BC Securities Commission cracks down on crypto platform LiquiTrade

BC Securities Commission cracks down on crypto platform LiquiTrade

A mysterious Cayman Islands trading platform is under fire in British Columbia after a recent decision by that province's Securities Commission indicates the platform was in violation of the law.

Enter LiquiTrade's "LATOKEN"

Slogan on the LATOKEN.com website

LiquiTrade was found to have been operating a trading platform that allowed users to trade cryptocurrencies and fiat currencies without the necessary registration, essentially functioning as an unrecognized exchange within British Columbia. An upcoming decision in the next few months might mean sanctions will be placed on the platform.

Dubbed "LATOKEN", the platform enabled users to trade digital assets, hold these assets in wallets controlled by the platform, and advertise significant trading volumes and user registration numbers.

Many crypto exchanges exist in this world; some are regulated by Canadian agencies and some are not

The BCSC panel found that LiquiTrade engaged in trading derivatives since the users' rights to the cryptocurrencies (termed as "Rights" within the platform) were derived from the actual cryptocurrencies that were stored by LiquiTrade. This activity required registration under section 34 of the Act, which LiquiTrade did not comply with.

Section 25: “a person must not carry on business as an exchange or
clearing agency in British Columbia unless the person is recognized by the commission under
section 24.”

Despite the platform's extensive activities in British Columbia, evidenced by the BCSC investigators' experiences and the platform's own marketing efforts, LiquiTrade failed to participate in the hearings or provide any evidence that could suggest exemptions from these regulations.

Investigators went through the effort of depositing some bitcoin into the exchange, and then attempted to withdraw it. But because they didn't have the minimum amount required, they weren't allowed to take it out again due to the company's terms of use.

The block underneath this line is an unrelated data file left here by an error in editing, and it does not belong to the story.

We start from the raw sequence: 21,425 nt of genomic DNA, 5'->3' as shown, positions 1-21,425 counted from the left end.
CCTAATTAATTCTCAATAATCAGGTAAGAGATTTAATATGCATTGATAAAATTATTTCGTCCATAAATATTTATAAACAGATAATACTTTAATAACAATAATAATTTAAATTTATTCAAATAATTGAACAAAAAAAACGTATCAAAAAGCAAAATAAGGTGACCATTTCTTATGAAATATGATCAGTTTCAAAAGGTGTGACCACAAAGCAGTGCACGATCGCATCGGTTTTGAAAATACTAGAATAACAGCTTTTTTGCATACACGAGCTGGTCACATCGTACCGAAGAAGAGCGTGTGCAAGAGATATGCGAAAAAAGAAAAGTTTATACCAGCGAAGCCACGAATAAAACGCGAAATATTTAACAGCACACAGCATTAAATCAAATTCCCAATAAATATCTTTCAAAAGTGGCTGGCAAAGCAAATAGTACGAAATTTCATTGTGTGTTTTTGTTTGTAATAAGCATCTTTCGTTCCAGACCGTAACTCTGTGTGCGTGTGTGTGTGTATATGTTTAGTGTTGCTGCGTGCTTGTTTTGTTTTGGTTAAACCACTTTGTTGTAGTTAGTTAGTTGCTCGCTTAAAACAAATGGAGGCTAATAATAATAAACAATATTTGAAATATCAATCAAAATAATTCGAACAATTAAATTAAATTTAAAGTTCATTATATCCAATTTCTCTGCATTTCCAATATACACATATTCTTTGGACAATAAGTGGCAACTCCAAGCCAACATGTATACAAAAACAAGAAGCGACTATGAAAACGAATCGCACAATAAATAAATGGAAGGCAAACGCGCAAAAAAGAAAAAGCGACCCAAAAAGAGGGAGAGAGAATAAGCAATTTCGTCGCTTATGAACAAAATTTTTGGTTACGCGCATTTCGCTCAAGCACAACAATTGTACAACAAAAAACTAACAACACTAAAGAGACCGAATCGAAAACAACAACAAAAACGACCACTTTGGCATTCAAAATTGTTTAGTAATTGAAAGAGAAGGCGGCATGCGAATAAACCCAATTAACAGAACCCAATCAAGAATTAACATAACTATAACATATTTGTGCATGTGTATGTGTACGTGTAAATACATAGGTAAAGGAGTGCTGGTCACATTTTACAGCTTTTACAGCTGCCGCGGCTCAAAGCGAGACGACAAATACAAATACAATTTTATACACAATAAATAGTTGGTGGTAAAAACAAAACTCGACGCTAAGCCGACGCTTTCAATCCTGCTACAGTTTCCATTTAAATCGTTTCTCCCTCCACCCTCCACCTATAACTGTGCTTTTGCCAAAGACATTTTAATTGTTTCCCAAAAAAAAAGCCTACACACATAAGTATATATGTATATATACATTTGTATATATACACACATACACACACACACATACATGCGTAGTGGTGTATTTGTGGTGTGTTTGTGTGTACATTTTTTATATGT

LiquiTrade's marketing materials were rather interesting; making reference to political and financial figures around the world such as including photos of former presidents of Mexico and even Bulgaria.

“More than 100 senior economists, regulators, government officials, investors, and
bankers have come together to share their views and vision in our roundtable
discussions at the LATOKEN Blockchain Economic Forum.” - Liquitrade Quote cited in the BSCS decision

Further complicating its legal stance, LiquiTrade failed to provide evidence of any exemption that would allow it to operate without the necessary registrations. This lack of compliance led the BCSC to affirm that LiquiTrade was indeed operating illegally as an unregistered exchange in British Columbia, thus putting an end to its unauthorized activities in the province.

The panel eventually concluded that users of LATOKEN weren't actually engaged in the purchase of crypto, but just the contractual rights. This places them into the category of derivatives which are subject to regulation, and thus one of the reasons BCSC got involved in the first place.

The end result for LATOKEN could include sanctions such as fines, or bans.

For Canadians interested in exploring crypto trading platforms, the Canadian Securities Administrators has a list showing authorized and also banned crypto trading platforms. That list can be viewed here

Other crypto bans in Canada:

This isn't the first time Canadian regulators have made moves to curb unregulated crypto exchanges. Catalyx, xt.com, Poloniex and KuCoin have all been banned in the past.

Approximately 15 crypto trading platforms are authorized to operate in the country.